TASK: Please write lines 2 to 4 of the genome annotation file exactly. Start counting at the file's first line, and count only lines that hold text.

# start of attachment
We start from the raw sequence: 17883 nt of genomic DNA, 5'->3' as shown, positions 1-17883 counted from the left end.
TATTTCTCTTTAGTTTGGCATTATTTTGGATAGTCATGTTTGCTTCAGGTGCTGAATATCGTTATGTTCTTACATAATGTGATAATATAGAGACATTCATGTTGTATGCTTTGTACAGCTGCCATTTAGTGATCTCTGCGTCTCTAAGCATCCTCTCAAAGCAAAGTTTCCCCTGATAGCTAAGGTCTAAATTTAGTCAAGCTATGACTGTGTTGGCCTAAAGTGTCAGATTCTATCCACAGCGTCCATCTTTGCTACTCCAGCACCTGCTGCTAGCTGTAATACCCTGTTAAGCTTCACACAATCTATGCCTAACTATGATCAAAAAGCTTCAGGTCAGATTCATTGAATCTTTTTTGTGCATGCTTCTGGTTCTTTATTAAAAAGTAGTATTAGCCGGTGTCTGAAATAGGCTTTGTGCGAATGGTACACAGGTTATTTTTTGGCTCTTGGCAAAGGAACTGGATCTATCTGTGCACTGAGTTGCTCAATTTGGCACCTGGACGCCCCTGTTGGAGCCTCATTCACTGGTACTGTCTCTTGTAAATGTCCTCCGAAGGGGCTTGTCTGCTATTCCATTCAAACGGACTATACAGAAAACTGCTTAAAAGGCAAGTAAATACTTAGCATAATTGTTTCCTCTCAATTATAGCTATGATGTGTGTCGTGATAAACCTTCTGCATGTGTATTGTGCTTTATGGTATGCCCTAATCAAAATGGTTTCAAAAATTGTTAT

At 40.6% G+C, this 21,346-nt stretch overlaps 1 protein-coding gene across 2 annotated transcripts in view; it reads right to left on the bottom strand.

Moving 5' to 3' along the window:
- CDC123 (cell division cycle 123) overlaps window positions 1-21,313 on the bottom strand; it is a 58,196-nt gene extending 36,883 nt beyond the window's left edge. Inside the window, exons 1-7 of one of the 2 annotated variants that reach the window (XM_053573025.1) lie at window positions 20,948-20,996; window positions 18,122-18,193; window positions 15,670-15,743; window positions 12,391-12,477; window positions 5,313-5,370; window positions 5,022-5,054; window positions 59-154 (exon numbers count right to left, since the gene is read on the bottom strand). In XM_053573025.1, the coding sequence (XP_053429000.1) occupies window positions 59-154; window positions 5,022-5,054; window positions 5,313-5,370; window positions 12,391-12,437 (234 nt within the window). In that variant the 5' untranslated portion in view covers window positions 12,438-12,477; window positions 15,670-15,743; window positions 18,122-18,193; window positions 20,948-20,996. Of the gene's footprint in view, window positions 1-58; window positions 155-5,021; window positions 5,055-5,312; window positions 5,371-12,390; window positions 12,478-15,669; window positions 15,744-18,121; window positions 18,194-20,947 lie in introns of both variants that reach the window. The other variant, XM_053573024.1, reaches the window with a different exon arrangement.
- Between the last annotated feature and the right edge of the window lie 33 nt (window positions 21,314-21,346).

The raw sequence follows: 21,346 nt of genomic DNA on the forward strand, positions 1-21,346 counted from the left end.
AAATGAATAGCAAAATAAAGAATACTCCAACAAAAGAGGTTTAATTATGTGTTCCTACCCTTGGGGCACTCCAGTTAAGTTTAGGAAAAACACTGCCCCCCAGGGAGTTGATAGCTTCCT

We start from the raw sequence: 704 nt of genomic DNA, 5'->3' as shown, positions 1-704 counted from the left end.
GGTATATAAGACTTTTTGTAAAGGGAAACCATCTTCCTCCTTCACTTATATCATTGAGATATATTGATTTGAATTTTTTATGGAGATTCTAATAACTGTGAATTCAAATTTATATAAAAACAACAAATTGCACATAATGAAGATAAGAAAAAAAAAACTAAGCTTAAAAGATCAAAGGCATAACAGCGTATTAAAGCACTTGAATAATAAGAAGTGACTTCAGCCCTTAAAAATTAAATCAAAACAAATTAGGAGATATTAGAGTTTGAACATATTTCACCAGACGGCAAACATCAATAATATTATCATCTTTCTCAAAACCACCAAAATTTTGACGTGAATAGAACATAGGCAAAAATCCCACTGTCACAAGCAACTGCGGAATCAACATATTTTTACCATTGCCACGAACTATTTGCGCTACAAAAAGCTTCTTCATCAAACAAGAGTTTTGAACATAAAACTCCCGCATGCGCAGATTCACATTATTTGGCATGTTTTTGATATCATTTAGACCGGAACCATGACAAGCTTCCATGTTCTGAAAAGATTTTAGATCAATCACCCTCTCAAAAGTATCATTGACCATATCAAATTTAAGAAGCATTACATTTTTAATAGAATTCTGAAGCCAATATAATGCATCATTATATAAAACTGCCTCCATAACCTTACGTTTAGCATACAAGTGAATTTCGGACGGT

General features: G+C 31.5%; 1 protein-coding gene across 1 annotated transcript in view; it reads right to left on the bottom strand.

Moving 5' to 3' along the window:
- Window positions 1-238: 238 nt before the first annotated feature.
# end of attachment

TATTTCTCTTTAGTTTGGCATTATTTTGGATAGTCATGTTTGCTTCAGGTGCTGAATATCGTTATGTTCTTACATAATGTGATAATATAGAGACATTCATGTTGTATGCTTTGTACAGCTGCCATTTAGTGATCTCTGCGTCTCTAAGCATCCTCTCAAAGCAAAGTTTCCCCTGATAGCTAAGGTCTAAATTTAGTCAAGCTATGACTGTGTTGGCCTAAAGTGTCAGATTCTATCCACAGCGTCCATCTTTGCTACTCCAGCACCTGCTGCTAGCTGTAATACCCTGTTAAGCTTCACACAATCTATGCCTAACTATGATCAAAAAGCTTCAGGTCAGATTCATTGAATCTTTTTTGTGCATGCTTCTGGTTCTTTATTAAAAAGTAGTATTAGCCGGTGTCTGAAATAGGCTTTGTGCGAATGGTACACAGGTTATTTTTTGGCTCTTGGCAAAGGAACTGGATCTATCTGTGCACTGAGTTGCTCAATTTGGCACCTGGACGCCCCTGTTGGAGCCTCATTCACTGGTACTGTCTCTTGTAAATGTCCTCCGAAGGGGCTTGTCTGCTATTCCATTCAAACGGACTATACAGAAAACTGCTTAAAAGGCAAGTAAATACTTAGCATAATTGTTTCCTCTCAATTATAGCTATGATGTGTGTCGTGATAAACCTTCTGCATGTGTATTGTGCTTTATGGTATGCCCTAATCAAAATGGTTTCAAAAATTGTTAT

At 40.6% G+C, this 21,346-nt stretch overlaps 1 protein-coding gene across 2 annotated transcripts in view; it reads right to left on the bottom strand.

Moving 5' to 3' along the window: